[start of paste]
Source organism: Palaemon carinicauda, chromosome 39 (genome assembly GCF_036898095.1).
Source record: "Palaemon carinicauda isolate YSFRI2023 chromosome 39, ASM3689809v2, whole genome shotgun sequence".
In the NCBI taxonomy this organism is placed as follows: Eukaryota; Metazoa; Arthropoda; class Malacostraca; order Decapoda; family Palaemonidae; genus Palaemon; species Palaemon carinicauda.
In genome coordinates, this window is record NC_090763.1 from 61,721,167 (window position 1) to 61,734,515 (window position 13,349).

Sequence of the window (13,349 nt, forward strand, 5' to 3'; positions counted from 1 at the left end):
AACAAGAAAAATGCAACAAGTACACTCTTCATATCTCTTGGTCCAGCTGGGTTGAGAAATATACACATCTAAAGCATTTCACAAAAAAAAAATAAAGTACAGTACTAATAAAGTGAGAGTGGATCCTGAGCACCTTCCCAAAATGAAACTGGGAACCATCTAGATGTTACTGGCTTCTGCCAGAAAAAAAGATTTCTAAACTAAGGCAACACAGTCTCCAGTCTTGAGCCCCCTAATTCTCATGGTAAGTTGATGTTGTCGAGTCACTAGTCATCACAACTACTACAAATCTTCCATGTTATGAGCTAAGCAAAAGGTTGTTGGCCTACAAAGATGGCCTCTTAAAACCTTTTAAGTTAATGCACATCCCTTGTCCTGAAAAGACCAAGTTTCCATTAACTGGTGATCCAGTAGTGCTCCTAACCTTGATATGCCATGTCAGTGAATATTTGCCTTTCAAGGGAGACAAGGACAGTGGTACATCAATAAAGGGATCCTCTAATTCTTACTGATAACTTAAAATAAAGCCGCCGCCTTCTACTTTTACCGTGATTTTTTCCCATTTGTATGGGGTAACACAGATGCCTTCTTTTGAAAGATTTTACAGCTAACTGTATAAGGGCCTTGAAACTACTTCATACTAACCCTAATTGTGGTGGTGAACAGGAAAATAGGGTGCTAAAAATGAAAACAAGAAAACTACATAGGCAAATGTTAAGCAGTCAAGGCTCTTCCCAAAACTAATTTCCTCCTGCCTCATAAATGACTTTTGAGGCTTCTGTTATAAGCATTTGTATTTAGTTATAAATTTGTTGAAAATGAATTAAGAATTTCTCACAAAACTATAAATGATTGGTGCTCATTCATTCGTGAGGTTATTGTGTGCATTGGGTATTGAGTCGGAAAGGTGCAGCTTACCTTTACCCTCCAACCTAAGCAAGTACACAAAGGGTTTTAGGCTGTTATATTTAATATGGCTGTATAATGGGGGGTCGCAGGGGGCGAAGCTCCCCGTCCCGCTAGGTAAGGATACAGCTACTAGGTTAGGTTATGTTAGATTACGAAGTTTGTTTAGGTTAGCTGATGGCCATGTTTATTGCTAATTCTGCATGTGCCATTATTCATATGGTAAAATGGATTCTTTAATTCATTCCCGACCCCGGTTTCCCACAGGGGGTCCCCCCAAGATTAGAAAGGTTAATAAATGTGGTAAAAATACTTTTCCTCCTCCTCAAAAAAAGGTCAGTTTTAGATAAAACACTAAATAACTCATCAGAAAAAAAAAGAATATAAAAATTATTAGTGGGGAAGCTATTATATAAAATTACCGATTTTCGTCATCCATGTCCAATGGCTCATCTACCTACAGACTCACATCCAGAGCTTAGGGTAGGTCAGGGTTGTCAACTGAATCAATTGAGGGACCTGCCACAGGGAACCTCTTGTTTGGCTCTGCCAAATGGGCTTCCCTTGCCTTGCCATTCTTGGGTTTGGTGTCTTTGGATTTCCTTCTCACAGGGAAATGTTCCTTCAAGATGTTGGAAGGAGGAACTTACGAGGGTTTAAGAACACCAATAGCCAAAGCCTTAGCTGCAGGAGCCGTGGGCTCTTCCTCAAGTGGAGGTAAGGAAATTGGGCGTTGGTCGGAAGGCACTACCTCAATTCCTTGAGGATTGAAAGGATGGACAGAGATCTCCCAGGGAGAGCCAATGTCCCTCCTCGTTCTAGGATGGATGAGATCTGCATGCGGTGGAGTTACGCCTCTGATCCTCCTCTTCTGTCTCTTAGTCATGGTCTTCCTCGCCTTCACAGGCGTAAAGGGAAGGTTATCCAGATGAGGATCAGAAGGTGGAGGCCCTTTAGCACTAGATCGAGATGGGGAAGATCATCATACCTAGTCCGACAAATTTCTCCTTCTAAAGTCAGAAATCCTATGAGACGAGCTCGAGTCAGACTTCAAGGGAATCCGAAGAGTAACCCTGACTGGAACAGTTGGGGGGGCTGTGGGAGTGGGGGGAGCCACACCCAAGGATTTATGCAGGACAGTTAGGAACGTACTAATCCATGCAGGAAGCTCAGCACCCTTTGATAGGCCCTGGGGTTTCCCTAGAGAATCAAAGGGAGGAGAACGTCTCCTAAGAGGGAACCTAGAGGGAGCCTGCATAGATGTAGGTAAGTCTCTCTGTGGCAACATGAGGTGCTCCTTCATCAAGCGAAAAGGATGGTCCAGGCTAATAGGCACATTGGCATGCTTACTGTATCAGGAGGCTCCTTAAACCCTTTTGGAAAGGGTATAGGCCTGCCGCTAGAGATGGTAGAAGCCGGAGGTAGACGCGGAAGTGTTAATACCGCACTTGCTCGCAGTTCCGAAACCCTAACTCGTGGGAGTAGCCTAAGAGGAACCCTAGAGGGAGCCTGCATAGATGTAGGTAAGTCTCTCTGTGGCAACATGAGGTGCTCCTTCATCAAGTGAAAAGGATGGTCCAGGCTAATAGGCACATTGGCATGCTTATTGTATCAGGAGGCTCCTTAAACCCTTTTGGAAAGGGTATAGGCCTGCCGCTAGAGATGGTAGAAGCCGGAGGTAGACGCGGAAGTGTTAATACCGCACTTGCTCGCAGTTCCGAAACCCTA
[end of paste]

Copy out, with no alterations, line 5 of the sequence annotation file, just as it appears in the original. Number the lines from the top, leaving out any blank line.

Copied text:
Sequence of the window (13,349 nt, forward strand, 5' to 3'; positions counted from 1 at the left end):